"It was his knowledge of math and theory that allowed him to make a convincing argument that music was not just this sort of touch-feely thing -- you could either do it or you couldn't -- but that there was a lot of craft and skill and even computation involved," said Steven Mackey, a professor and chair of the music department at Princeton.
Helping build Princeton's music department
When Babbitt joined the Princeton faculty in 1938, just three years after earning his bachelor's degree at New York University, music classes were taught in the Department of Art and Archaeology. Princeton's music department was established in 1946, and 15 years later it became one of the first in the country to offer a Ph.D. in composition.
Babbitt was a major force in the establishment of the doctoral program in composition, which cemented the department's reputation as a home for innovative music scholarship.
"Milton got a head of steam for the graduate composition program at Princeton being on the cutting edge," Mackey said. "In the 1960s, 1970s and the beginning of the 1980s, everyone knew what was going on at Princeton. Love it or hate it, they associated Princeton with Milton Babbitt and serialism. We have kept the tradition alive of being on the leading edge and going out on a limb with the vanguard of what's going on in music, which he really established at Princeton."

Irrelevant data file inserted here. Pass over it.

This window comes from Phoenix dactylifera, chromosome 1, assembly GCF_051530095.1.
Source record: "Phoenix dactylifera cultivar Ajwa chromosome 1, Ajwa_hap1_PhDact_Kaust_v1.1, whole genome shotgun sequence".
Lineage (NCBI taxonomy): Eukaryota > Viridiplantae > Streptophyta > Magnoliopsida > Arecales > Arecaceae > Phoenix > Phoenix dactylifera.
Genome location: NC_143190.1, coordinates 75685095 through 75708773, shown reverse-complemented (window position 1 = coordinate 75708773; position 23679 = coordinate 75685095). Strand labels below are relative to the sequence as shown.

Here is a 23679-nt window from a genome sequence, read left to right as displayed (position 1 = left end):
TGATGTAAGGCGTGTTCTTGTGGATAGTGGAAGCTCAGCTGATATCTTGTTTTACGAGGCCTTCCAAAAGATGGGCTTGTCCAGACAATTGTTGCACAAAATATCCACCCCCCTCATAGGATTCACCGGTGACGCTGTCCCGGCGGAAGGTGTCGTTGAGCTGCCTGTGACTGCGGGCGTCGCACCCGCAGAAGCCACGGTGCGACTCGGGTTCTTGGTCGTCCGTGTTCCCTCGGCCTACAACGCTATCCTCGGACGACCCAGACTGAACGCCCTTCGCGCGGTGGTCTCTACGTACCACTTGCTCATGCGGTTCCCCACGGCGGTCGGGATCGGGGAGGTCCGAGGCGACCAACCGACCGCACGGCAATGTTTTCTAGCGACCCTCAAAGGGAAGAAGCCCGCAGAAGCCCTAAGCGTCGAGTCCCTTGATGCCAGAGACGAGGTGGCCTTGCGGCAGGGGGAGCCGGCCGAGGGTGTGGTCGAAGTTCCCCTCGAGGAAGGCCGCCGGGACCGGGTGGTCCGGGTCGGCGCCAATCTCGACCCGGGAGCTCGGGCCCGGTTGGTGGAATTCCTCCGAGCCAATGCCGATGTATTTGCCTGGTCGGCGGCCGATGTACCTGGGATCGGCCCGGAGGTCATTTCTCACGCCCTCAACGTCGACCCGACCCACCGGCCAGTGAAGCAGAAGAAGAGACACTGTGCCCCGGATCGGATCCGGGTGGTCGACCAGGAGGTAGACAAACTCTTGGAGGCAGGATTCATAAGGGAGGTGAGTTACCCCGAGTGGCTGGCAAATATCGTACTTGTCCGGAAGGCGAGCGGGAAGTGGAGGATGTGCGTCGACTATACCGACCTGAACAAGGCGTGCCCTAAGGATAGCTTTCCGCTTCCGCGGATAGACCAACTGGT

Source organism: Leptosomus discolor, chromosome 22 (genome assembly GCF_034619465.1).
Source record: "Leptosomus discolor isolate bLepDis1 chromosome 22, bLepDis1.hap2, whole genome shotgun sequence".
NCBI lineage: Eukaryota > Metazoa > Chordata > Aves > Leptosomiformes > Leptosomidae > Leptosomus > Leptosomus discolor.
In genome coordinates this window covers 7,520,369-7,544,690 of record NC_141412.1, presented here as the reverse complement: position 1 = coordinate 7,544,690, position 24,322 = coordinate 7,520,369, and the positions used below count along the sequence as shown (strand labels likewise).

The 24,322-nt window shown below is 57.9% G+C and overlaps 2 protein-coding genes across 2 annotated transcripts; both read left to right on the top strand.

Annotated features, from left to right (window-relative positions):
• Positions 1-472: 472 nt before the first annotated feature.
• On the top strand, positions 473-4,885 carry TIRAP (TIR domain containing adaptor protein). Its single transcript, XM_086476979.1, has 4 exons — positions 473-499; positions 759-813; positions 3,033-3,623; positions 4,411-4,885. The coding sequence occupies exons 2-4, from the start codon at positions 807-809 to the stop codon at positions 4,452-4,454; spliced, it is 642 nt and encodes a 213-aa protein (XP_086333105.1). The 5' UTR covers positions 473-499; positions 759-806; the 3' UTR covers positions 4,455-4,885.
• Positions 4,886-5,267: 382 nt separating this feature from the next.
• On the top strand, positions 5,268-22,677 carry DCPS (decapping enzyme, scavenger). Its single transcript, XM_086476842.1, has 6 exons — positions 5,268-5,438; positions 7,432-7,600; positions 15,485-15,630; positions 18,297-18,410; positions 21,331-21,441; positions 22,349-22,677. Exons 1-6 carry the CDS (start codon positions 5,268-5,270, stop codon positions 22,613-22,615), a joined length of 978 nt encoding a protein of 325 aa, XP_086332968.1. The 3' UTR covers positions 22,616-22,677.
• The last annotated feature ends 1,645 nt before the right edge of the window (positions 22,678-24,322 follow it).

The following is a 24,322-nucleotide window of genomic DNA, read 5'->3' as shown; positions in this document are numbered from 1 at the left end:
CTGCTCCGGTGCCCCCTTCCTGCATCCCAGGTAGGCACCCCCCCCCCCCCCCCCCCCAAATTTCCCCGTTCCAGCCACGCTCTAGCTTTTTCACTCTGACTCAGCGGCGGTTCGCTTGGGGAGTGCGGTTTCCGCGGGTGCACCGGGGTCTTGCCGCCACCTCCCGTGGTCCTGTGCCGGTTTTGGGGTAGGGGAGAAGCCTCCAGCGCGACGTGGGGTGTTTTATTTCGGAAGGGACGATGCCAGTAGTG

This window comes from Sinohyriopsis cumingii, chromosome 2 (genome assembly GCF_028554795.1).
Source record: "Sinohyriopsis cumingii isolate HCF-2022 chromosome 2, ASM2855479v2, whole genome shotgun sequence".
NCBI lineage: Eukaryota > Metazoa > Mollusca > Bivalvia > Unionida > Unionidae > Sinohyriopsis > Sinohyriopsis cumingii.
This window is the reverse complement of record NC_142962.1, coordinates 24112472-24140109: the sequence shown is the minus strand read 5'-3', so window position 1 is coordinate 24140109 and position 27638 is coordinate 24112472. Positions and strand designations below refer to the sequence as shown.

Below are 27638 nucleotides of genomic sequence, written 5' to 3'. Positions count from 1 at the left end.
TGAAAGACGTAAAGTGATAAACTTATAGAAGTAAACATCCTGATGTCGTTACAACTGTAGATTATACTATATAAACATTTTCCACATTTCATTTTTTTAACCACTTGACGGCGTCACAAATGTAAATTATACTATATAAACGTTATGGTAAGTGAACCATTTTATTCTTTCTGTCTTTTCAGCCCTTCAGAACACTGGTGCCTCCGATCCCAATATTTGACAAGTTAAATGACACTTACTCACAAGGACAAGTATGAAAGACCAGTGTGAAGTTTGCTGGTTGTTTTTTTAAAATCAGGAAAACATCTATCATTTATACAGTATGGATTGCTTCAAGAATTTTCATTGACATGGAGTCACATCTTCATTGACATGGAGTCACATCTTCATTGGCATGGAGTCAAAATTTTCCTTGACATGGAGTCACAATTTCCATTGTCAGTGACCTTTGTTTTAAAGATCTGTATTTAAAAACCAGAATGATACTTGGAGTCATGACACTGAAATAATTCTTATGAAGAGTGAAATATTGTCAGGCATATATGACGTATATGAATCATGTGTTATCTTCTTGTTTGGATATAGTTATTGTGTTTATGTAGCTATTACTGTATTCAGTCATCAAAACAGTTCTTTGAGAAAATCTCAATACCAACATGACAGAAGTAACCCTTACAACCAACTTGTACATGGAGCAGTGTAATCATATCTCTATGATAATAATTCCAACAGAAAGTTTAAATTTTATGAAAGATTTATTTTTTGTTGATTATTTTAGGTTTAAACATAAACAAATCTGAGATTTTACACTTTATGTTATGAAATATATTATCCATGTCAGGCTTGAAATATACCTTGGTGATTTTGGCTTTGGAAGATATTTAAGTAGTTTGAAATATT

Babbitt, whose father and brother were mathematicians, also taught in the mathematics department at Princeton during World War II. While his mathematical approach was a signature of his own compositions, as a teacher he embraced a wide range of subject matter, focusing on areas such as jazz and popular music, in addition to abstract modern compositions.
"He was a musical citizen who would go to concerts in which other people's pieces were being played, even when he didn't really like the music, because he felt that's what one should do," Westergaard said. "Despite the fact that his own music put him in the outpost of highly cerebral music, he was a great champion of everybody's new music. Even if he didn't think much of it, he thought that everybody should be heard."
In addition to teaching at Princeton, Babbitt was on the faculty of the Juilliard School in New York City from 1971 to 2008. He also had private students, including the Broadway songwriter Stephen Sondheim.